What it means to be responsible for climate-related records: Creating and using climate-related archives
Monday, April 26, 2021
1:30 p.m. – 2:30 p.m. (Pacific Standard Time)Webinar Description:
Climate change has created new levels of precarity for archival holdings throughout the west coast; it is a cumulative result of past actions often taken in the interest of capital, which had large scale impacts on our environment. These actions have a corresponding historical record which can be found in archives throughout the west. Today, climate change disproportionately affects different communities based on intersections of power and privilege in North America.
Creating and Using Climate-Related Archives will explore what it means to be responsible for climate-related records, those which document both our present and our past. We will discuss how the documentary history of land and water on the west-coast fits into current collecting around climate-related events. How can institutions archive current, community based records of climate-related events, and create connections with historical records? How can records of the past be used to foster resiliency, instigate new visions of the future and create proactive responses to future climate challenges? Might current records of climate-related events and historical records of natural resource extraction be paired together to document the different experiences of climate-affected publics while helping to create accountable systems of energy and resource management?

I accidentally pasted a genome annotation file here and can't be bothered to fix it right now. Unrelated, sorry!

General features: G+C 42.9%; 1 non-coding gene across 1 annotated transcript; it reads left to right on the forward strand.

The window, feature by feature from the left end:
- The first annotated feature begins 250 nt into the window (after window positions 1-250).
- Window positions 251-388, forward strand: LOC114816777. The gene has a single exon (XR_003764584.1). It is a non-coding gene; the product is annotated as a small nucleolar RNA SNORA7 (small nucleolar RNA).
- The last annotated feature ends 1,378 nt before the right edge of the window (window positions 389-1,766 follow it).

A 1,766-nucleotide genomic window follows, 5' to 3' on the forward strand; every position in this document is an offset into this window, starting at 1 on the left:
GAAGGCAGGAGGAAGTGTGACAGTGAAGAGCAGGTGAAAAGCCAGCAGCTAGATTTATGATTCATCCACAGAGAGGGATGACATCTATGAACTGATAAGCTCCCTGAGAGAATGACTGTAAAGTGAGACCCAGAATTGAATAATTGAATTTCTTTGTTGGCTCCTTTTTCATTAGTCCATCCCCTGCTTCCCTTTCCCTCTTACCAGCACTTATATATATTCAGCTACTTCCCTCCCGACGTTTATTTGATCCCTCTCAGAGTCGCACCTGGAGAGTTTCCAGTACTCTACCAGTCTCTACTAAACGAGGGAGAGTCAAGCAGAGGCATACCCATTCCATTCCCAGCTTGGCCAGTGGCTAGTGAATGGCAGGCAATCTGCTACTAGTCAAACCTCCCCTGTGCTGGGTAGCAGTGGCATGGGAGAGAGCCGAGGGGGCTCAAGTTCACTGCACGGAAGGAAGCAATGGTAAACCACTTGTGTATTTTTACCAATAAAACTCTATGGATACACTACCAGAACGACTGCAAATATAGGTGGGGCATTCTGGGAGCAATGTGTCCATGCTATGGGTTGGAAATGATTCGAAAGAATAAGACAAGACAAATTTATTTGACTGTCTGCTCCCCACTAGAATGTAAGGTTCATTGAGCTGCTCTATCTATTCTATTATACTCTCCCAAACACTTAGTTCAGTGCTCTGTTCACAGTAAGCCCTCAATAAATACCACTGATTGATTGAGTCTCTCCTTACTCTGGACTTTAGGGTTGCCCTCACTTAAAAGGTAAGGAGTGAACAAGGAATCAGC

The cost is $10 for SCA members; $5 for student members; $20 for non-members; and $5 for unemployed or precariously employed individuals. All registrants will receive a link to the webinar recording after the webinar is completed.
Jillian Lohndorf joined the Internet Archive as a Web Archivist in 2016. Previously, she worked in the Archives and Special Collections at DePaul University and Rotary International, and as Web Services Librarian for The Chicago School of Professional Psychology. She holds a Master of Science in Library and Information Science from the University of Illinois at Urbana-Champaign.
Claire Williams (MAS/MLIS) is a Forestry Archivist at the University of British Columbia, Rare Books and Special Collections Library. She is a White settler scholar living and working on the traditional, unceded and ancestral territories of the Musqueam, Squamish, and Tseil-Watuth Peoples. She graduated from UBC’s School of Information with a concentration in the First Nations Curriculum program in May of 2019. While earning her dual degree she worked at UBC’s University Archives, Rare Books and Special Collections Library, and at BC Hydro’s Library and Archives. With four years of combined experience working in libraries and archives in British Columbia, she is familiar with materials in diverse formats and subjects, with a focus in British Columbia’s Labour History and Natural Resource History. Prior to moving to Vancouver, she earned her BA in Literature with a minor in Latin American and Latino Studies, from the University of California, Santa Cruz, located on the traditional territories of the Amah Mutsun Tribal Band. She grew up in rural Sonoma County, California, on the traditional territories of the Coast Miwok and Southern Pomo tribes. This land was recently devastated by the Glass Fire, and it is with this loss fresh in her mind that she is interested in the connection between archives, the ongoing climate crisis, emotional labour, histories of land and water, and land reparations/reconciliation.
Who should attend:
Those who work on community preservation, those who work with government or corporate records, especially related to natural resources or energy/utility records, and everything in between!
Registration is open until the webinar begins. Online payment is required.